To make that idea work you would need a US / Chinese or Russian strategi city busting nuke and one hellaciously deep drill hole.   [side note: anyone know how fact they can drill a 15,000 foot hole?]

Once it does go off it would have to collapse the entire facility and then stand by with the biggest earthmoving platforms you got.

CAT / Komatsu / Deere and CASE all go to massive BUY as they will be building the crap out of bulldozers.

 

 

Tue, 03/15/2011 - 20:15 | 1057984 HungrySeagull
HungrySeagull's picture

Fine, so be it.

Megatonnage.

Light one off, big crater.

Land number two at the bottom of crater, make it deeper and cut a hole at the edge where the ocean is. The water will go in there both from the sky and also from the ocean.

Land number three near the ocean edge of new crater at water.

 

Hell two should be enough.

 

CAT in North Little Rock is already cranking out heavy equiptment as fast as the plant can work.

 

Water pours in, light show over and now we have beach front property once the shaking, hellfire and drama is over in a few hours.

 

What? Don't believe me? Look up Bravo and other Tests on you tube.

 

Or better jest set a small nukie at in the water a half mile from the plant and let the water rain down on the place. No one will know a nuke ever went off down there.

Tue, 03/15/2011 - 18:03 | 1057460 ArgentDawn
ArgentDawn's picture

Fight fire with fire.

Tue, 03/15/2011 - 18:06 | 1057482 HungrySeagull
HungrySeagull's picture

Precisely. If we leave that plant alone to sit, burn and spew radiation then we have a gigantic mess for weeks.

So. Pop the damn thing, vaporize it and let the ocean fill the hole.

Poof, a week or few days later no more fall out.

Tue, 03/15/2011 - 18:10 | 1057498 Jim in MN
Jim in MN's picture

I no longer give a shit how they get entombed.  ENTOMB THE FUCKING THINGS!

Hell, the USS Ronald Reagan could take care of it in one 'semi-authorized' mission.

Tue, 03/15/2011 - 18:27 | 1057567 HungrySeagull
HungrySeagull's picture

I agree.

I dont give a shit about that stupid plant that had me up sitting day and night for damn days watching it get from bad to worse towards end of days.

Let's do it!

 

Gawd, I cannot stand the hand wringing going on all over the world from the namby pansies too scared to do something like a little demo proper.

Tue, 03/15/2011 - 18:32 | 1057585 EscapeKey
EscapeKey's picture

Yeah that's what my uncle kept saying until he was thrown out the London fire brigade.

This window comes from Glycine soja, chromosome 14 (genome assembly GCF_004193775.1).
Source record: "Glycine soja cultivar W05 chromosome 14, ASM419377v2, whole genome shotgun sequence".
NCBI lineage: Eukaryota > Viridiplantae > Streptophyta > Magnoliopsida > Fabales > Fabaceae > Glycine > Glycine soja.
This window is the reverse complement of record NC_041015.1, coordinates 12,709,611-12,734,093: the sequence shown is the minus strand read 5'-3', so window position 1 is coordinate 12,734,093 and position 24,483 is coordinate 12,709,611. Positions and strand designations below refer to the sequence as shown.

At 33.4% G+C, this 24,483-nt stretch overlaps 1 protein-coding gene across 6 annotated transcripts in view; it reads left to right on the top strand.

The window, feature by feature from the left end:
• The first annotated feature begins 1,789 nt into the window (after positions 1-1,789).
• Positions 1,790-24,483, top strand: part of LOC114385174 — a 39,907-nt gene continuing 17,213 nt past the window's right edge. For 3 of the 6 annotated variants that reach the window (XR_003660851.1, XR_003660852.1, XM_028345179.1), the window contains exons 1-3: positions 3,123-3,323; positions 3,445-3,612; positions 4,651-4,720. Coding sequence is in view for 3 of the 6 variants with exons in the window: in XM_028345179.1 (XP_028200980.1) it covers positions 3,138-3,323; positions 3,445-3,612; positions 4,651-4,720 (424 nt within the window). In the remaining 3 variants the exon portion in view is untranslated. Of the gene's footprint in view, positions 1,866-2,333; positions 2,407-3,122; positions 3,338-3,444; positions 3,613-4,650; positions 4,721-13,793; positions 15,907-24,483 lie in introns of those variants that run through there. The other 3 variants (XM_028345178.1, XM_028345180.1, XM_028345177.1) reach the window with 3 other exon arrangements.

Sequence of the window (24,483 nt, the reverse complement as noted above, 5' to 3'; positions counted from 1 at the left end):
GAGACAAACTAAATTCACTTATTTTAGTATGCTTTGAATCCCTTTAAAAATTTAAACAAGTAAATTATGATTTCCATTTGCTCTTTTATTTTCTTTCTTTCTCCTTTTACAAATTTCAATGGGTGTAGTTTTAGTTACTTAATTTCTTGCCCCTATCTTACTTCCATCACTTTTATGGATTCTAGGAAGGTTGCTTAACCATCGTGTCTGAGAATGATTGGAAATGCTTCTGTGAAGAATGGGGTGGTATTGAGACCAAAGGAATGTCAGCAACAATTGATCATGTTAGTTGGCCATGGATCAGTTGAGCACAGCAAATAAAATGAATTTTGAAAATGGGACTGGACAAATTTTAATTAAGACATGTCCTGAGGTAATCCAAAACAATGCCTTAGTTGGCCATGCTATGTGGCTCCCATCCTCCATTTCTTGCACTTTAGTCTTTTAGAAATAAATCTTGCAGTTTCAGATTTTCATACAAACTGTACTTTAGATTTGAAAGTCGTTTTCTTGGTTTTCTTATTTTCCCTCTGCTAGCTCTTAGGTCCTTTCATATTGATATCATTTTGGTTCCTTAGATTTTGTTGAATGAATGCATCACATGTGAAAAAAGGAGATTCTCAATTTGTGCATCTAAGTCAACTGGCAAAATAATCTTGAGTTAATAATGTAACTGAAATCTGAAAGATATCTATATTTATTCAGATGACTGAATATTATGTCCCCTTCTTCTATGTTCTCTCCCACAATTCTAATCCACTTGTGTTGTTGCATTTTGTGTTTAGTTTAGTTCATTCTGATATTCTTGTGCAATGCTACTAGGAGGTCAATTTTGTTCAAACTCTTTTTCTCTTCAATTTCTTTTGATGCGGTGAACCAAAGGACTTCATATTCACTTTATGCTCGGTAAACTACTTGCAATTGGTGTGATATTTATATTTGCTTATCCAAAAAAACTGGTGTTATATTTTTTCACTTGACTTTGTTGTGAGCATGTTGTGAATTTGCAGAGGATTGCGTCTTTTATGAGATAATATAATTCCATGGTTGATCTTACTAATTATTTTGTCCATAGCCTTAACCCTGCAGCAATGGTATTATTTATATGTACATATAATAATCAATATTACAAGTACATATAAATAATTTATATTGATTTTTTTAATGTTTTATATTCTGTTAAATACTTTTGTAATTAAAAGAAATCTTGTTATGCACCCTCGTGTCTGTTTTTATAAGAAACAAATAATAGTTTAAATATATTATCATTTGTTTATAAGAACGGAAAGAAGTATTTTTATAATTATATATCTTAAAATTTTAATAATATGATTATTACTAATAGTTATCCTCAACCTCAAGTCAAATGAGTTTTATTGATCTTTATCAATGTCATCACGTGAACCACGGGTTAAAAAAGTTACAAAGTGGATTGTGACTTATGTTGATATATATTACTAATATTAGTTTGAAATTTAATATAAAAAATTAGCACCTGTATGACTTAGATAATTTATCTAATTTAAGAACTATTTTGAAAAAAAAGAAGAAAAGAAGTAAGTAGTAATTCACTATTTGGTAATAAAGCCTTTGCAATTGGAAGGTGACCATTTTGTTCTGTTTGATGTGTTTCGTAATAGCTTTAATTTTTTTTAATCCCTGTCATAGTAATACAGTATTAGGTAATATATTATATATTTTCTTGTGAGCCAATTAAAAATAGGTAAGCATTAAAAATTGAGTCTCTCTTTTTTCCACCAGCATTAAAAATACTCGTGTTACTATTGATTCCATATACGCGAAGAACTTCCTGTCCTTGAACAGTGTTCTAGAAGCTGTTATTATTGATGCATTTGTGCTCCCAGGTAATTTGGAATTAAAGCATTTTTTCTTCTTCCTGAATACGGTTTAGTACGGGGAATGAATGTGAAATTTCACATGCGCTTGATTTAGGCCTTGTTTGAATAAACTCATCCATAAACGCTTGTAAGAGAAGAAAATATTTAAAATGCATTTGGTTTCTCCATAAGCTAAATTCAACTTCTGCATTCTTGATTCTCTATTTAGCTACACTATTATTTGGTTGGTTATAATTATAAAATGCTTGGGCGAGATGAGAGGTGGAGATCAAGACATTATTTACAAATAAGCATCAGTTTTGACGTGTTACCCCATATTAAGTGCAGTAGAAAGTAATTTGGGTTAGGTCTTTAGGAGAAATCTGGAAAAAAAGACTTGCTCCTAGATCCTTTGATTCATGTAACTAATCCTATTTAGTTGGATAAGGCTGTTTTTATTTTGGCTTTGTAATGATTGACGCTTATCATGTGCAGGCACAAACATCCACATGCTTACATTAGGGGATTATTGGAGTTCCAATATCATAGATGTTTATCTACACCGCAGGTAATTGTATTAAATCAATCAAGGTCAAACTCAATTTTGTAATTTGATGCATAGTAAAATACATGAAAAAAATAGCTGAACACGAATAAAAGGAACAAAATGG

Tue, 03/15/2011 - 18:30 | 1057581 sabra1
sabra1's picture

nuke the bernank!

Tue, 03/15/2011 - 18:28 | 1057575 Michael
Michael's picture

Brave man HS, I and thousand of others thought the same thing, but refused to touch the subject for good reason.

Tue, 03/15/2011 - 19:17 | 1057758 HungrySeagull
HungrySeagull's picture

There is a first time for everything?

Have we forgotten so soon one of our Warships firing a missile to shoot a satellite or something out of space before it falls on something or someone important?

We have quakes in Iran all the time, who cared then? No one.

But this.... this... marvel of weaponry capable of creating a sun for a brief time that will eliminate this ... this... bedsore from the soil of the land of Rising Sun once and for all.

Tue, 03/15/2011 - 22:58 | 1058109 Stormdancer
Stormdancer's picture

What is the "good reason" nobody touched the subject?
Might it be that nuking nuclear materials doesn't destroy them...but does a good job of distributing them far and wide...

Could be a reason to avoid the idea...

Dude...this isn't like a pile of gun powder where you can throw a firecracker at it and watch the whole pile go up in kind.

Throwing a nuke at a power plant will not "burn" up the nuclear fuel in the plant. Sustaining a nuclear reaction for power production requires precise attention to purity, concentration, shape, proximity....a myriad of factors. Initiating an explosive nuclear reaction requires even greater purity and precision. Detonating a nuclear blast on top of a pile of nuclear plant fuel doesn't make a bigger nuclear explosion. It just makes a very big mess with VERY hot fallout...and lots of it.

This is an incredibly naive idea and would amount to one of the quickest ways to ensure that significant amounts of radiation did actually reach California.

Blast it straight up into the jet stream....yup....that's the ticket.

Wed, 03/16/2011 - 00:37 | 1059319 Matt
Matt's picture

omg this is like removing a dead whale with dynamite. such an awesome plan, it HAS to be tried! http://www.youtube.com/watch?v=1_t44siFyb4